# Does $A$ homeomorphic to $B$ imply $f^{-1}(A)$ is homeomorphic to $f^{-1}(B)$?

Let $X$ and $Y$ be topological spaces, and $f:X\to Y$ a continuous map. Is the following true:

If $A$ and $B$ are two homeomorphic subspaces of $Y,$ then $f^{-1}(A)$ and $f^{-1}(B)$ are homeomorphic subspaces of $X$.

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There's no reason to suspect a priori that this is true. If you expect two things to be homeomorphic, you probably have some particular map between them in mind that you expect is a homeomorphism. What map could that be in this case? – Qiaochu Yuan Feb 25 '12 at 1:10

This is false.

Let $C$ and $D$ be any two non-homeomorphic topological spaces, let $X=C\coprod D$ with the disjoint union topology, let $Y=\{0,1\}$ with the discrete topology, let $A=\{0\}$ and $B=\{1\}$, and define the function $f:X\to Y$ by $$f(x)=\begin{cases}0\text{ if }x\in C,\\ 1\text{ if }x\in D.\end{cases}$$ Then $f$ is continuous, and $A$ is homeomorphic to $B$, but $f^{-1}(A)=C$ is not homeomorphic to $f^{-1}(B)=D$.

This is false even if we assume that $Y=X/G$ where $G$ is a topological group acting continuously on $X$, and $f:X\to Y$ is the quotient map. For example:

Let $D=\{0,1\}$ with the discrete topology, let $C$ be any non-empty space, let $X=C\coprod D$ with the disjoint union topology, let the group $G=\mathbb{Z}/2\mathbb{Z}=\{\overline{0},\overline{1}\}$ with the discrete topology act on $X$ by \begin{align*}\overline{0}\cdot x&=x\text{ for all }x\in X,\\\\ \overline{1}\cdot x&=\begin{cases}x\text{ if }x\in C,\\ 0\text{ if }x=1,\\1\text{ if }x=0,\end{cases}\end{align*} which is continuous. Then $X/G\cong C\coprod\{\star\}$, where $\star$ represents the orbit $D$ of the action of $G$. For any $c\in C$, we have that $A=\{c\}$ and $B=\{\star\}$ are homeomorphic, but $f^{-1}(A)=\{c\}$ and $f^{-1}(B)=D$ are not homeomorphic.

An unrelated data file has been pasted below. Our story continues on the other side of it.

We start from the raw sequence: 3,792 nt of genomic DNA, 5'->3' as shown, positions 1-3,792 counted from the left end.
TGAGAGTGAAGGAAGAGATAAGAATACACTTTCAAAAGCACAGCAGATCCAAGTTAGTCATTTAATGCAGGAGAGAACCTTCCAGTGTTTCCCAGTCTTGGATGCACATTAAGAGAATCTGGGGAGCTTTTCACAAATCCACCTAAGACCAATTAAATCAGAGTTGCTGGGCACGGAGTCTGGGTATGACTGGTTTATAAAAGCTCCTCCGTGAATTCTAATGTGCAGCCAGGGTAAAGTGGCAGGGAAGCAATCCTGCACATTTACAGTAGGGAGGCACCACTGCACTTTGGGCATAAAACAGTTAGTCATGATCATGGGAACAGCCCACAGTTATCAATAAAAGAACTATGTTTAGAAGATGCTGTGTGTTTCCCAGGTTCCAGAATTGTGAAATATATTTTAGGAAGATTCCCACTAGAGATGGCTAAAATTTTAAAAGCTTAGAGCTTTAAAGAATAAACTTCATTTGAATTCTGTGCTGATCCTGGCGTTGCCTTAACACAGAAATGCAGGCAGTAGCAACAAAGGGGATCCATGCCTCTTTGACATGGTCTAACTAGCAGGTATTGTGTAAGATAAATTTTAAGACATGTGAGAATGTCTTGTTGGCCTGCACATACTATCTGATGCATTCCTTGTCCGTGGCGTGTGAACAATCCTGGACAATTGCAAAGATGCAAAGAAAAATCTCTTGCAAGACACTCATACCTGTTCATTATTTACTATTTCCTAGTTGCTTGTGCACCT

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what if $Y$ is a quotient space $Y=X/G$ from the action of a group $G$ on $X$ and $f:X\to X/G$ is the quotient map, do we have this propriety in this case? – palio Dec 7 '11 at 13:13
What assumptions are you making about the action? For example, is it a continuous action? – Zev Chonoles Dec 7 '11 at 13:18
i don't have any assymptions on the action but what happens if it is continuous ? – palio Dec 7 '11 at 13:19
@palio: I have constructed a counterexample even in the case that it is continuous, and added it to my answer. I am pretty sure that some sufficiently nice combination of conditions could force the property that you want, but I don't know which conditions off the top of my head. – Zev Chonoles Dec 7 '11 at 13:36

As an even simpler counterexample, take $f:\mathbb R\to\mathbb R$ with the usual topology: $$f(x)= x^2$$ and take $A=[1,2]$ and $B=[0,1]$.

$A$ and $B$ are obviously homeomorphic, but $f^{-1}(A)$ consists of two separate intervals $[-\sqrt 2,-1]\cup[1,\sqrt 2]$ but $f^{-1}(B)$ is the single interval $[-1,1]$. Since one of the preimages is connected but the other isn't, they cannot be homeomorphic.

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